This book presents an attempt to develop a theory of knowledge and a philosophy of mind using ideas derived from the mathematical theory of communication developed by Claude Shannon. Information is seen as an objective commodity defined by the dependency relations between distinct events. Knowledge is then analyzed as information caused belief. Perception is the delivery of information in analog form for conceptual utilization by cognitive mechanisms. The final chapters attempt to develop a theory of meaning by viewing meaning as (...)
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  • Finkish Dispositions.David K. Lewis - 1997 - Philosophical Quarterly 47 (187):143-158.
    Many years ago, C.B. Martin drew our attention to the possibility of ‘finkish’ dispositions: dispositions which, if put to the test would not be manifested, but rather would disappear. Thus if x if finkishly disposed to give response r to stimulus s, it is not so that if x were subjected to stimulus r, x would give response z; so finkish dispositions afford a counter‐example to the simplest conditional analysis of dispositions. Martin went on to suggest that finkish dispositions required (...)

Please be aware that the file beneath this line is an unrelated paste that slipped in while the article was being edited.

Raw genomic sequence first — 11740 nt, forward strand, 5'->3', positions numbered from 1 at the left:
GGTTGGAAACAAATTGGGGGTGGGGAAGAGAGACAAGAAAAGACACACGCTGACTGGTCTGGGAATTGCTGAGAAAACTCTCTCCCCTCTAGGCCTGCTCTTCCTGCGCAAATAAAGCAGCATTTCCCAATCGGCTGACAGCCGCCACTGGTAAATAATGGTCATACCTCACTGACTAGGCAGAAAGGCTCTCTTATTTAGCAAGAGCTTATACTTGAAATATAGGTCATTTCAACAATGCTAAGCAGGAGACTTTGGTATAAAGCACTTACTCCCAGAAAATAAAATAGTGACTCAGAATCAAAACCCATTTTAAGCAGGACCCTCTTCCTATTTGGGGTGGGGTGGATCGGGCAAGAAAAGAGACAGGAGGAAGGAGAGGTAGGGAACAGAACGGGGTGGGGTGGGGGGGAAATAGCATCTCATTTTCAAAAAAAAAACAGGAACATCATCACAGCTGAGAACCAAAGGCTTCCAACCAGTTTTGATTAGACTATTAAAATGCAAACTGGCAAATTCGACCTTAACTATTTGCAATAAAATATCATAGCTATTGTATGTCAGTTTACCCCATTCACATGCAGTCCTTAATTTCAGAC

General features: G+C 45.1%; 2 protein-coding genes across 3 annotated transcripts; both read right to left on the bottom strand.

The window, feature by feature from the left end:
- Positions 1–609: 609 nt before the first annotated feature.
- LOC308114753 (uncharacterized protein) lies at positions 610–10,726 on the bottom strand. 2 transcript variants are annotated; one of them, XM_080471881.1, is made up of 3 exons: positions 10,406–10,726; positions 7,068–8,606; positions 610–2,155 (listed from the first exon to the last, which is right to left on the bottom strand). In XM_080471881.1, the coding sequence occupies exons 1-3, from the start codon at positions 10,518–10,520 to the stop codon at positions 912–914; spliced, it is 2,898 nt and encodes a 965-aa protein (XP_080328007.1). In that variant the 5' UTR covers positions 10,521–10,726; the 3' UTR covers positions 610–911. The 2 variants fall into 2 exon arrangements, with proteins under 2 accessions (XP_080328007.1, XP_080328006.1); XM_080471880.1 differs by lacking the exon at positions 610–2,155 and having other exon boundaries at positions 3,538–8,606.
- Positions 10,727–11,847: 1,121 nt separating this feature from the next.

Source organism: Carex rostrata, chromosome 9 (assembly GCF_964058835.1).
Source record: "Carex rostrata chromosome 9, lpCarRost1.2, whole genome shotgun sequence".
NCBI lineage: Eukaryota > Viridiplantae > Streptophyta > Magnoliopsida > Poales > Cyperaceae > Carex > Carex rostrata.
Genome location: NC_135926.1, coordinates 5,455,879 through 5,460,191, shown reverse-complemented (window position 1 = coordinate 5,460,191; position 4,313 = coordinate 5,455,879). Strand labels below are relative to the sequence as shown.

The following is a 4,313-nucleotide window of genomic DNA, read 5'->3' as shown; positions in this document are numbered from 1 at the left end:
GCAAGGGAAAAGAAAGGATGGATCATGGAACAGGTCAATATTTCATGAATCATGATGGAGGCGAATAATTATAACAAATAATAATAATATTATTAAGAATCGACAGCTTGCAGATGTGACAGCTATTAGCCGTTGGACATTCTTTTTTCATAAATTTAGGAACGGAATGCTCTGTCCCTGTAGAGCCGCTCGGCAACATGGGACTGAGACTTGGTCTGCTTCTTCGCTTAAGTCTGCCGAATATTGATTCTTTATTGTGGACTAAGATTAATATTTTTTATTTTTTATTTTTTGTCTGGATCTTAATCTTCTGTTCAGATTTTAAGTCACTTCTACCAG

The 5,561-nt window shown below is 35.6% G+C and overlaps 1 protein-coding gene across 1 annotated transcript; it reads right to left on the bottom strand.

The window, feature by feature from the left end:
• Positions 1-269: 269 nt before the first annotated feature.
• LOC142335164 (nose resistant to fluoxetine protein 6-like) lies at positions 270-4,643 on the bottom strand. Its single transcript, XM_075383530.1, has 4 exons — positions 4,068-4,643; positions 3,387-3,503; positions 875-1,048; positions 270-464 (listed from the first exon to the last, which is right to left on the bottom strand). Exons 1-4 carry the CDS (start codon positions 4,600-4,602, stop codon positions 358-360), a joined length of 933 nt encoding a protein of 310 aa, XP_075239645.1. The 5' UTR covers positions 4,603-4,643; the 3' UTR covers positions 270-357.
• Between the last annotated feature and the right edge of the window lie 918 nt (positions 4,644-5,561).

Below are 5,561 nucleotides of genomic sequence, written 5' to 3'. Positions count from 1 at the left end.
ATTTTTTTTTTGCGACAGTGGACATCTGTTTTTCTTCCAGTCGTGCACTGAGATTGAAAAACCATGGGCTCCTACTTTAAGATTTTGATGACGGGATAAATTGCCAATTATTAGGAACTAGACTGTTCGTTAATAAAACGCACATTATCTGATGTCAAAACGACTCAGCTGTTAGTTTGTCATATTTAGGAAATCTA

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  • Mind and World.John McDowell - 1994 - Cambridge: Harvard University Press.
    Much as we would like to conceive empirical thought as rationally grounded in experience, pitfalls await anyone who tries to articulate this position, and ...